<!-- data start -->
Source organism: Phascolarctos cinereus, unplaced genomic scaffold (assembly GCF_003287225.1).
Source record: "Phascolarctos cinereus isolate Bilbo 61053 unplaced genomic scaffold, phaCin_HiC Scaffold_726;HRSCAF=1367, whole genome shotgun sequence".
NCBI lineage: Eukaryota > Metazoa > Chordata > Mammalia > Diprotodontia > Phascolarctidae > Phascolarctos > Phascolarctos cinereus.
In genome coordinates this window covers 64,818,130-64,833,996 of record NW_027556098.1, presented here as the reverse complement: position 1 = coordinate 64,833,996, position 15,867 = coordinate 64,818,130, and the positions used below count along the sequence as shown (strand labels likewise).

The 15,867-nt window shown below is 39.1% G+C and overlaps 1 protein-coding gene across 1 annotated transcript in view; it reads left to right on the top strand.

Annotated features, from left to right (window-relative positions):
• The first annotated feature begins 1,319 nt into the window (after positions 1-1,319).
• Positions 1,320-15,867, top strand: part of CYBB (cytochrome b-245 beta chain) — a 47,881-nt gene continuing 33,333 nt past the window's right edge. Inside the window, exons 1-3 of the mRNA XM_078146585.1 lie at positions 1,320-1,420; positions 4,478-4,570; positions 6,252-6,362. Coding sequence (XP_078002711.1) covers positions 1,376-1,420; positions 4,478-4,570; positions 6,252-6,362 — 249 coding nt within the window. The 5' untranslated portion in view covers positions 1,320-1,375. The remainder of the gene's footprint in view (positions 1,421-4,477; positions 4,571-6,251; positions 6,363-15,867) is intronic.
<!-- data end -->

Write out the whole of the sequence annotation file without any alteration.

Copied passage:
Source organism: Phascolarctos cinereus, unplaced genomic scaffold (assembly GCF_003287225.1).
Source record: "Phascolarctos cinereus isolate Bilbo 61053 unplaced genomic scaffold, phaCin_HiC Scaffold_726;HRSCAF=1367, whole genome shotgun sequence".
NCBI lineage: Eukaryota > Metazoa > Chordata > Mammalia > Diprotodontia > Phascolarctidae > Phascolarctos > Phascolarctos cinereus.
In genome coordinates this window covers 64,818,130-64,833,996 of record NW_027556098.1, presented here as the reverse complement: position 1 = coordinate 64,833,996, position 15,867 = coordinate 64,818,130, and the positions used below count along the sequence as shown (strand labels likewise).

The 15,867-nt window shown below is 39.1% G+C and overlaps 1 protein-coding gene across 1 annotated transcript in view; it reads left to right on the top strand.

Annotated features, from left to right (window-relative positions):
• The first annotated feature begins 1,319 nt into the window (after positions 1-1,319).
• Positions 1,320-15,867, top strand: part of CYBB (cytochrome b-245 beta chain) — a 47,881-nt gene continuing 33,333 nt past the window's right edge. Inside the window, exons 1-3 of the mRNA XM_078146585.1 lie at positions 1,320-1,420; positions 4,478-4,570; positions 6,252-6,362. Coding sequence (XP_078002711.1) covers positions 1,376-1,420; positions 4,478-4,570; positions 6,252-6,362 — 249 coding nt within the window. The 5' untranslated portion in view covers positions 1,320-1,375. The remainder of the gene's footprint in view (positions 1,421-4,477; positions 4,571-6,251; positions 6,363-15,867) is intronic.